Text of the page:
Nothing was further from the truth. I wasn’t her. And believe me, I quietly compared myself in everything I did, and joked about how I wasn’t like her, when deep down, it broke me. And worse, I felt paralyzed in the fear of taking on her heart and stroke health issues, which created a form of PTSD in me. This was new.

I was shattered in so many ways that my previous coping mechanisms for anxiety and panic attacks did not work. I questioned if I even had a future.

I started to slow my life’s pace. I knew I had it in me to claw my way back to myself, but I also had a very deep awareness that things had to be different now, and I had better take the time to figure out how. So I turned to prayer.

My faith has always been what keeps me able to carry on, and I began researching what I could do to combat this problem. I joined online forums for women at my age and stage of life, and was stunned to learn that I am not special; most women endure this, and far worse.

Many doctor’s appointments, medical tests, supplements and therapy sessions later, I am still in learning to manage, but I feel I am changing for the better.

I am realizing that we simply must change when we hit the middle stage of our lives. We have to, in order to move forward in our life’s roles. It’s like we are making a soul-filled ‘check-in,’ and are being assured that time is indeed running out, and we now have to grow in a different way.

Work does take a backseat, or in my case, it bubbles to the surface to show you that it isn’t what you’re meant to continue pursuing. And that is actually OK. I have had to shift gears and scale my business back to much less, which isn’t good for the income that once was, but it is so necessary for my sanity and self.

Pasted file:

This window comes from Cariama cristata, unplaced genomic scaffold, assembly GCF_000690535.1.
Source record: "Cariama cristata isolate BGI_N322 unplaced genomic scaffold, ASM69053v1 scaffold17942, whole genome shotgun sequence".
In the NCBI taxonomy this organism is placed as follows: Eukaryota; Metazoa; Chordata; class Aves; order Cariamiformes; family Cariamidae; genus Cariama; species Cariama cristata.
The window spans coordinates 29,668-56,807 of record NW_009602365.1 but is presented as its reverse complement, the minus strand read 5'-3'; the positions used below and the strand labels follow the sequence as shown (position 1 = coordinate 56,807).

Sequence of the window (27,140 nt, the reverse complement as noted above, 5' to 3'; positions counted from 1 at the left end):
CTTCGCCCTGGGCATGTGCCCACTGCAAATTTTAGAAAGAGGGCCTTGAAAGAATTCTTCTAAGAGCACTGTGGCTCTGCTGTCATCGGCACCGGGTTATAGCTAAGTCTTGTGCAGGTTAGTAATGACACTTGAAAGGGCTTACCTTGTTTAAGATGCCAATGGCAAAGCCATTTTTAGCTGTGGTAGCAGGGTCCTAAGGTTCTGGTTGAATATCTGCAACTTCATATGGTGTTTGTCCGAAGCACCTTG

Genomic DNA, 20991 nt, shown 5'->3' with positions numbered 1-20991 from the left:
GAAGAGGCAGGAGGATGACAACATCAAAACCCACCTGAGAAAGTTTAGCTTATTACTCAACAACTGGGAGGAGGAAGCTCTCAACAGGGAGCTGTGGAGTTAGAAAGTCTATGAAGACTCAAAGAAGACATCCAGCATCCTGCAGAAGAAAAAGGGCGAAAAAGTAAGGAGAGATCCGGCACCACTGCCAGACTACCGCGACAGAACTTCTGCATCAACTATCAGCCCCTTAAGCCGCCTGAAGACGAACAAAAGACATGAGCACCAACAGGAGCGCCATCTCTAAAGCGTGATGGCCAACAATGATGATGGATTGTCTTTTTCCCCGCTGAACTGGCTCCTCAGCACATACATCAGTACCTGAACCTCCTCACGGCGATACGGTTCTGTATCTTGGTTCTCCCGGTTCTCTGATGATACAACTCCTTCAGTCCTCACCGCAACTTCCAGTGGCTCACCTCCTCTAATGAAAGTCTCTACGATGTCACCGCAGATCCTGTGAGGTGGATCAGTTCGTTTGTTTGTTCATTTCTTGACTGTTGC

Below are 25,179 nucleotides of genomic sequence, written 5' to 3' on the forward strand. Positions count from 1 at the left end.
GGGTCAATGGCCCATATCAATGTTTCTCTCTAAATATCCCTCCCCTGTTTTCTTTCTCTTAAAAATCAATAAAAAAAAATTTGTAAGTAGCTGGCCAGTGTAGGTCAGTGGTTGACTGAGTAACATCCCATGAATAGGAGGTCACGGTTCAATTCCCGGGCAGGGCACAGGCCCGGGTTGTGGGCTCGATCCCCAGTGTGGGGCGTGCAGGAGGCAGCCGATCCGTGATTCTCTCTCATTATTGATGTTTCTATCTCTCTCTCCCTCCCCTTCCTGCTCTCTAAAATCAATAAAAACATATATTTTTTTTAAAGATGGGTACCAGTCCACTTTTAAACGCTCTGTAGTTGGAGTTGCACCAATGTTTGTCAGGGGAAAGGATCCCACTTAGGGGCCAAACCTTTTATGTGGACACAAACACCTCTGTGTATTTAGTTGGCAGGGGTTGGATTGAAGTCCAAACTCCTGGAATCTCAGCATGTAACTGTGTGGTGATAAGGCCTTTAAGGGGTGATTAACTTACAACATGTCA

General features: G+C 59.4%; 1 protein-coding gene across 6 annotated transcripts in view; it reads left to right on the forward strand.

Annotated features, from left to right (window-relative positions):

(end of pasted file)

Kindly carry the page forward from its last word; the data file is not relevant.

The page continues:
This has forced me to regroup and find who I once was—who I had aspired to be—and foray deeply into that again, this time for real. Take the chances and do the things I had wanted to before life and family showed up. It’s time.

Finding myself


I am slowly realizing that I have had to lose myself in order to truly find myself.

And it is so intense. I can almost taste the newness in the air that surrounds me. It is still scary; most days, it is still frustrating, still very confusing. It often produces tears on a daily basis, and I still feel lost and sometimes use the word ‘failure’ when I think of myself.

I am learning to focus on what is ahead, just not too far ahead, and not in my usual anxiety-producing, forecasted way.

It’s a huge learning curve I am driving on. There cannot be an autopilot any longer. I am learning to focus on what is ahead, just not too far ahead, and not in my usual anxiety-producing, forecasted way. I am taking time to do things I love that bring me joy. I am feeling things. I am quietly enjoying simple things.

A huge factor for me has been my creative side, as I now understand that it makes up most of who I am. A creative soul. I live and breathe music and art, and most importantly, written words. I crave these things in my everyday life, in a fierce and visceral way.

I am reshaping things I had stopped doing as a kid. It’s been so amazing and gratifying, and truly brings me comfort. It feels right.

I haven’t felt this way in so many decades, but it is growing.

So I suppose the lesson is that losing yourself will lead you back to your true self, the self that is limitless and free to explore and dream and be free. What God intended for us. What the universe wants for us. Our truest selves joyfully soaring through life. I am a work in progress. And that is OK!

I don’t intend to be fully ‘found,’ ever. This is too beautiful an experience to ever stop again.